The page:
Quantcast

Oceana Mission to Mexico Uncovers Invasive Species and Coral Diseases on Pristine Reefs

Oceans
A coral reef.
During their Project Alacranes, Oceana scientists found coral disease and invasive lionfish on pristine reefs. Oceana

In August, scientists from Oceana conducted the ocean conservation organization's first-ever expedition to investigate and document the condition of two reefs in the Gulf of Mexico using cutting-edge technology. Assessing the data, they're now reporting invasive species and deadly coral disease in Bajos del Norte, a pristine national park.


The mission, called Project Alacranes, focused on Scorpion Reef (Arrecife Alacranes in Spanish) and the Bajos del Norte National Park. These two areas contain some of the greatest biodiversity in the Gulf. Ten scientists with various specialties monitored corals, mollusks, crustaceans, echinoderms, invertebrates and fish. In Bajos del Norte, the team found the reef "mostly healthy" but noted "previously undocumented threats" including invasive lionfish and deadly coral disease.

Oceana's team explored seven sites in the area, covering over 7,500 square feet. They captured 29,352 photographs, which will help create 3D maps of the reef bottom so the team can continue their analyses out of the water. This is the first time such technology and methods have been used in Mexico.

Scientists take measurements on a pristine reef. Oceana scientists take measurements and observations on a pristine reef in the Gulf of Mexico as part of Project Alacranes. Oceana

Because very little scientific research had been conducted in Bajos del Norte, the findings of this expedition are crucial and will help determine the area's biological wealth. For future management policies and protective measures, the data will provide a strong baseline.

"We identified extraordinary seascapes, full of life, confirming the great value of this area," said Mariana Reyna, Oceana's expedition leader. "The presence of juvenile fish indicates that this reef is a vital place for the development of the species, that is, they need the conditions of this site to grow and migrate, or grow and fulfill their life cycle feeding other species."

The scientists' "first stage" results showed brain and flower corals dead or with "very advanced lesions," aligning with potential Stony Coral Tissue Loss Disease. Other coral diseases were also present, including yellow bands and black spots, as well as various levels of coral bleaching.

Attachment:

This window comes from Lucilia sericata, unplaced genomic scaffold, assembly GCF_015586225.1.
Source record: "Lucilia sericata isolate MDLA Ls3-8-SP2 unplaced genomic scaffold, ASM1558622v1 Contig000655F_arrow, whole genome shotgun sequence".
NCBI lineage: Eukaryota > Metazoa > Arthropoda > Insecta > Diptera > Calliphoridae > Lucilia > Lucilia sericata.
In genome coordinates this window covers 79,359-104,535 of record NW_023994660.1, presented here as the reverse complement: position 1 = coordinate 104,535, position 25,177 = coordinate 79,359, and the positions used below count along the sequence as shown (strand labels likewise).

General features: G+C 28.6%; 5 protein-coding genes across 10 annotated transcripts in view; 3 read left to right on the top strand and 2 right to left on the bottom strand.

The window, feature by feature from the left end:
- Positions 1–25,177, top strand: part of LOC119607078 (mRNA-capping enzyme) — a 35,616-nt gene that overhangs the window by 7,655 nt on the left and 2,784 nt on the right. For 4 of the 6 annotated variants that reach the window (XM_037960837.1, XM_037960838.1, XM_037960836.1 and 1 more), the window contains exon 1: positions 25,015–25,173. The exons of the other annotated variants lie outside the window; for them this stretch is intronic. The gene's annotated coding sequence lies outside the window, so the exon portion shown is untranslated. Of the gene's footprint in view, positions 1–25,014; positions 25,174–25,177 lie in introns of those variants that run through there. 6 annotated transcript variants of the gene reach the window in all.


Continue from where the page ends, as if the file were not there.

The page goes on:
Maze corals on Flat Cay reef. Lesions (white) eat into the tissue of maze corals on Flat Cay reef, near St. Thomas in the U.S. Virgin Islands. The lesions are caused by Stony Coral Tissue Loss Disease. Marilyn Brandt

None of these unfortunate phenomena were observed on a previous visit to Bajos del Norte in 2019 by a different group. The extent and speed of the corals' deterioration in the interim time is alarming, the scientists said.

The expedition team also recorded the presence of lionfish at almost every reef site visited.

"Lionfish are voracious predators and opportunistic," said Allie Candelmo, a lionfish expert with REEF Environmental Education Foundation who did not participate in the study, reported the Keys Weekly. "They consume a lot of prey throughout the day and evening, which has led to dramatic declines in biodiversity and abundance of native populations when left unchecked."

A lionfish. On a remote reef in the Gulf of Mexico, Oceana scientists found invasive lionfish. Ray Harrington / Unsplash

Lionfish are an invasive species that feeds on small benthic fish and invertebrates. They have an insatiable, indiscriminate appetite. In short amounts of time, the predators can clear out all the local life from reef heads, throwing those mini-ecosystems out of balance, Candelmo said. The expert also noted that, as an invasive species, lionfish have spread so quickly because they have few natural predators, enjoy a high thermal and depth tolerance and breed very quickly.

"You can find them anywhere from 1 meter to 300 meters in-depth," said Candelmo. Everywhere in that range, they're busy eating and reproducing.

Despite their two alarming findings, the Oceana scientists noted that the reef community was "largely in good condition" and that there was no evidence of overfishing. The scientists also warned, however, that as scarcity increases in already exploited fishing areas, fishers will be forced to venture further from shore where existing monitoring efforts are limited.

Globally, overfishing occurs often as illegal, unreported and unregulated (IUU) fishing. IUU fishing remains one of the primary threats to the health of the seas. An unrelated study recently found that such fishing efforts nearby to marine protected areas even reduced their efficacy.

Nevertheless, Oceana's scientists maintained that there is still the chance to protect this area, they said, advocating for legal protections for the area.

"We managed to do science that has never been done in this area. Bajos del Norte was little explored until we arrived," said Miguel Rivas, director of habitat campaigns at Oceana. "Science allows us to identify where to focus our efforts to preserve this wealth. We should not wait until the damage is done and the area is too devastated to act. Our oceans need us to make the changes that are required to protect them today."

EcoWatch Daily Newsletter
Related Articles from EcoWatch
Recent Stories from EcoWatch